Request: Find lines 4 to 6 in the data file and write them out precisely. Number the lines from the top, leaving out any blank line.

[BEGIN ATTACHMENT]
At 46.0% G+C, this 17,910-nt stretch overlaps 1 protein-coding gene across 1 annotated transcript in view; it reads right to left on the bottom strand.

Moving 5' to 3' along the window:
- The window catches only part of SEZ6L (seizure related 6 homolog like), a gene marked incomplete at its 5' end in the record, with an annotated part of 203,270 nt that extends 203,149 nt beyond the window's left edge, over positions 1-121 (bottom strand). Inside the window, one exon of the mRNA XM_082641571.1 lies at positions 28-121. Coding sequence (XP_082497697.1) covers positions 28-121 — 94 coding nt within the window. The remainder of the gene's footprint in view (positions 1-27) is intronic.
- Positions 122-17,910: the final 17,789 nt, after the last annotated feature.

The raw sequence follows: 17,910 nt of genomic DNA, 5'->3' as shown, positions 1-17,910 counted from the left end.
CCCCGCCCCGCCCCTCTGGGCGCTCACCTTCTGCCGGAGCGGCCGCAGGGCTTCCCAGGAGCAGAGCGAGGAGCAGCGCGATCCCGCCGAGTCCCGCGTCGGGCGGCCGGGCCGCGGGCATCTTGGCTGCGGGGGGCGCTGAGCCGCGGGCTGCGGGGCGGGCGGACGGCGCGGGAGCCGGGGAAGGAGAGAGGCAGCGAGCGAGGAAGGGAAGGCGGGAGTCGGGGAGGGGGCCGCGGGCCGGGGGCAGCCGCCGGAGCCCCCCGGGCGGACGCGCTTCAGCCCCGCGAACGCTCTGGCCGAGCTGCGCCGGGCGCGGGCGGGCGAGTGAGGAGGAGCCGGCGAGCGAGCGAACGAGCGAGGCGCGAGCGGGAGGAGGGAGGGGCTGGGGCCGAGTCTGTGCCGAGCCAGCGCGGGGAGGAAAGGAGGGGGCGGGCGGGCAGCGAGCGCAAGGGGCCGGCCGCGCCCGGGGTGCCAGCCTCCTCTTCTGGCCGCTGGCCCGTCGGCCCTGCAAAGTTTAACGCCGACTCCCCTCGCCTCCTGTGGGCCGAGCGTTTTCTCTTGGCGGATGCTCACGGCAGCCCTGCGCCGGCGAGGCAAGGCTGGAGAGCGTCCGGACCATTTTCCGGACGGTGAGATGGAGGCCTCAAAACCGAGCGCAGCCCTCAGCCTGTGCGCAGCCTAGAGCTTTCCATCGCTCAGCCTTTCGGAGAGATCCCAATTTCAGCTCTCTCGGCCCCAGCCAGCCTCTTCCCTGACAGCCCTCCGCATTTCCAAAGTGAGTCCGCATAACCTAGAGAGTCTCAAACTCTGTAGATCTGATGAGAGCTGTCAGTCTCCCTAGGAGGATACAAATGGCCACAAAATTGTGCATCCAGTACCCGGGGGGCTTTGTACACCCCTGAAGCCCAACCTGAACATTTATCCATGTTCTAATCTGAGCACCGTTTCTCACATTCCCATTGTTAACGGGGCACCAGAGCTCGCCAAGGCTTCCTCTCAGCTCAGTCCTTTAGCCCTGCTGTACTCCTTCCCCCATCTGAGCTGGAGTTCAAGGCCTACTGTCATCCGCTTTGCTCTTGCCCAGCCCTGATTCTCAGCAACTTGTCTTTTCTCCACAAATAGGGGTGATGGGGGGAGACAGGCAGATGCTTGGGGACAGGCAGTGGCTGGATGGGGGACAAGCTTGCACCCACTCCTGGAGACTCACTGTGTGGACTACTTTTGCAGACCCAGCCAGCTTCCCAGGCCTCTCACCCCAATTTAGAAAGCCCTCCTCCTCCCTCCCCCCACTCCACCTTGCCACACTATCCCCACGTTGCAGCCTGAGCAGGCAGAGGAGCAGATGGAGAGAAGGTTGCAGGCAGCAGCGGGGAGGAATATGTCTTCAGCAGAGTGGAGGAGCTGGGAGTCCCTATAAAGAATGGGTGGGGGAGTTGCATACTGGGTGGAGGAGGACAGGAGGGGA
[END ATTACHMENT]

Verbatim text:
- Positions 122-17,910: the final 17,789 nt, after the last annotated feature.

The raw sequence follows: 17,910 nt of genomic DNA, 5'->3' as shown, positions 1-17,910 counted from the left end.
CCCCGCCCCGCCCCTCTGGGCGCTCACCTTCTGCCGGAGCGGCCGCAGGGCTTCCCAGGAGCAGAGCGAGGAGCAGCGCGATCCCGCCGAGTCCCGCGTCGGGCGGCCGGGCCGCGGGCATCTTGGCTGCGGGGGGCGCTGAGCCGCGGGCTGCGGGGCGGGCGGACGGCGCGGGAGCCGGGGAAGGAGAGAGGCAGCGAGCGAGGAAGGGAAGGCGGGAGTCGGGGAGGGGGCCGCGGGCCGGGGGCAGCCGCCGGAGCCCCCCGGGCGGACGCGCTTCAGCCCCGCGAACGCTCTGGCCGAGCTGCGCCGGGCGCGGGCGGGCGAGTGAGGAGGAGCCGGCGAGCGAGCGAACGAGCGAGGCGCGAGCGGGAGGAGGGAGGGGCTGGGGCCGAGTCTGTGCCGAGCCAGCGCGGGGAGGAAAGGAGGGGGCGGGCGGGCAGCGAGCGCAAGGGGCCGGCCGCGCCCGGGGTGCCAGCCTCCTCTTCTGGCCGCTGGCCCGTCGGCCCTGCAAAGTTTAACGCCGACTCCCCTCGCCTCCTGTGGGCCGAGCGTTTTCTCTTGGCGGATGCTCACGGCAGCCCTGCGCCGGCGAGGCAAGGCTGGAGAGCGTCCGGACCATTTTCCGGACGGTGAGATGGAGGCCTCAAAACCGAGCGCAGCCCTCAGCCTGTGCGCAGCCTAGAGCTTTCCATCGCTCAGCCTTTCGGAGAGATCCCAATTTCAGCTCTCTCGGCCCCAGCCAGCCTCTTCCCTGACAGCCCTCCGCATTTCCAAAGTGAGTCCGCATAACCTAGAGAGTCTCAAACTCTGTAGATCTGATGAGAGCTGTCAGTCTCCCTAGGAGGATACAAATGGCCACAAAATTGTGCATCCAGTACCCGGGGGGCTTTGTACACCCCTGAAGCCCAACCTGAACATTTATCCATGTTCTAATCTGAGCACCGTTTCTCACATTCCCATTGTTAACGGGGCACCAGAGCTCGCCAAGGCTTCCTCTCAGCTCAGTCCTTTAGCCCTGCTGTACTCCTTCCCCCATCTGAGCTGGAGTTCAAGGCCTACTGTCATCCGCTTTGCTCTTGCCCAGCCCTGATTCTCAGCAACTTGTCTTTTCTCCACAAATAGGGGTGATGGGGGGAGACAGGCAGATGCTTGGGGACAGGCAGTGGCTGGATGGGGGACAAGCTTGCACCCACTCCTGGAGACTCACTGTGTGGACTACTTTTGCAGACCCAGCCAGCTTCCCAGGCCTCTCACCCCAATTTAGAAAGCCCTCCTCCTCCCTCCCCCCACTCCACCTTGCCACACTATCCCCACGTTGCAGCCTGAGCAGGCAGAGGAGCAGATGGAGAGAAGGTTGCAGGCAGCAGCGGGGAGGAATATGTCTTCAGCAGAGTGGAGGAGCTGGGAGTCCCTATAAAGAATGGGTGGGGGAGTTGCATACTGGGTGGAGGAGGACAGGAGGGGA